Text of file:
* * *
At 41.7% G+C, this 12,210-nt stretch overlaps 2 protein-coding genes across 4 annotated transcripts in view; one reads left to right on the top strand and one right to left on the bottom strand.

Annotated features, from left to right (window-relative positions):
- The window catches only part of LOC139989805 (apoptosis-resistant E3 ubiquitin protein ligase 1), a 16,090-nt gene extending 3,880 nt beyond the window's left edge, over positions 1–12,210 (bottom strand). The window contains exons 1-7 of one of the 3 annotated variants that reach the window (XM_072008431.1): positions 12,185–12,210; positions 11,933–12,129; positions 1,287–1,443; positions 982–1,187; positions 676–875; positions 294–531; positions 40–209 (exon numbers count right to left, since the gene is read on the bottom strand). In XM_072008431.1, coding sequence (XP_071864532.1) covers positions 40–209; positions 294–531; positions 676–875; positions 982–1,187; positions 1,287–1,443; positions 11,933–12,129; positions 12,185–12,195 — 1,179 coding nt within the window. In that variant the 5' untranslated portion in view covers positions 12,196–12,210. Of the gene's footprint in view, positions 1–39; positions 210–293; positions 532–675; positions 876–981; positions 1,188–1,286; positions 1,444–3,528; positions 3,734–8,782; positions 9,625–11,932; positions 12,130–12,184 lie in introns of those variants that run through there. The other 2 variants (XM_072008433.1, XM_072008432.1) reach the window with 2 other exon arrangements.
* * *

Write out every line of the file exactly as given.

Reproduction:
At 41.7% G+C, this 12,210-nt stretch overlaps 2 protein-coding genes across 4 annotated transcripts in view; one reads left to right on the top strand and one right to left on the bottom strand.

Annotated features, from left to right (window-relative positions):
- The window catches only part of LOC139989805 (apoptosis-resistant E3 ubiquitin protein ligase 1), a 16,090-nt gene extending 3,880 nt beyond the window's left edge, over positions 1–12,210 (bottom strand). The window contains exons 1-7 of one of the 3 annotated variants that reach the window (XM_072008431.1): positions 12,185–12,210; positions 11,933–12,129; positions 1,287–1,443; positions 982–1,187; positions 676–875; positions 294–531; positions 40–209 (exon numbers count right to left, since the gene is read on the bottom strand). In XM_072008431.1, coding sequence (XP_071864532.1) covers positions 40–209; positions 294–531; positions 676–875; positions 982–1,187; positions 1,287–1,443; positions 11,933–12,129; positions 12,185–12,195 — 1,179 coding nt within the window. In that variant the 5' untranslated portion in view covers positions 12,196–12,210. Of the gene's footprint in view, positions 1–39; positions 210–293; positions 532–675; positions 876–981; positions 1,188–1,286; positions 1,444–3,528; positions 3,734–8,782; positions 9,625–11,932; positions 12,130–12,184 lie in introns of those variants that run through there. The other 2 variants (XM_072008433.1, XM_072008432.1) reach the window with 2 other exon arrangements.